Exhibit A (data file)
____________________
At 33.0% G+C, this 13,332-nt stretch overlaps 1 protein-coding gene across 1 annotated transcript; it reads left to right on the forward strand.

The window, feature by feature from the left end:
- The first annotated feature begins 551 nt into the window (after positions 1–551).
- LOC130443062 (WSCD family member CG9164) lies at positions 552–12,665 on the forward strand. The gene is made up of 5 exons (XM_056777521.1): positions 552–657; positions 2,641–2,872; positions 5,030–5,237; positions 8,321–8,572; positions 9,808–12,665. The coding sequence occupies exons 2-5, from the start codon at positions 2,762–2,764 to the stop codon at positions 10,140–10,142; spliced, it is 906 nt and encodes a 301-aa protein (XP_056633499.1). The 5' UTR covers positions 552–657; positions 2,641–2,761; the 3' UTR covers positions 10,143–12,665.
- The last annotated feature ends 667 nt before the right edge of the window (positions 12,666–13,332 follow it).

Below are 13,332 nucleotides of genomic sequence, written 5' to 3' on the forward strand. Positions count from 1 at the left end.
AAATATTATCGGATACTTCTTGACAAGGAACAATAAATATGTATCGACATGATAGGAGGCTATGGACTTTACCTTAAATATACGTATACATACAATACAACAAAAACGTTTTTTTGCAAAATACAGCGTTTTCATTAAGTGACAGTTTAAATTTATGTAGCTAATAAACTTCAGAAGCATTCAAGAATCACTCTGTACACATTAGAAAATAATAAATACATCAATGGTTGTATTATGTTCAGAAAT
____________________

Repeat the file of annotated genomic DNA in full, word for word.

At 33.0% G+C, this 13,332-nt stretch overlaps 1 protein-coding gene across 1 annotated transcript; it reads left to right on the forward strand.

The window, feature by feature from the left end:
- The first annotated feature begins 551 nt into the window (after positions 1–551).
- LOC130443062 (WSCD family member CG9164) lies at positions 552–12,665 on the forward strand. The gene is made up of 5 exons (XM_056777521.1): positions 552–657; positions 2,641–2,872; positions 5,030–5,237; positions 8,321–8,572; positions 9,808–12,665. The coding sequence occupies exons 2-5, from the start codon at positions 2,762–2,764 to the stop codon at positions 10,140–10,142; spliced, it is 906 nt and encodes a 301-aa protein (XP_056633499.1). The 5' UTR covers positions 552–657; positions 2,641–2,761; the 3' UTR covers positions 10,143–12,665.
- The last annotated feature ends 667 nt before the right edge of the window (positions 12,666–13,332 follow it).

Below are 13,332 nucleotides of genomic sequence, written 5' to 3' on the forward strand. Positions count from 1 at the left end.
AAATATTATCGGATACTTCTTGACAAGGAACAATAAATATGTATCGACATGATAGGAGGCTATGGACTTTACCTTAAATATACGTATACATACAATACAACAAAAACGTTTTTTTGCAAAATACAGCGTTTTCATTAAGTGACAGTTTAAATTTATGTAGCTAATAAACTTCAGAAGCATTCAAGAATCACTCTGTACACATTAGAAAATAATAAATACATCAATGGTTGTATTATGTTCAGAAAT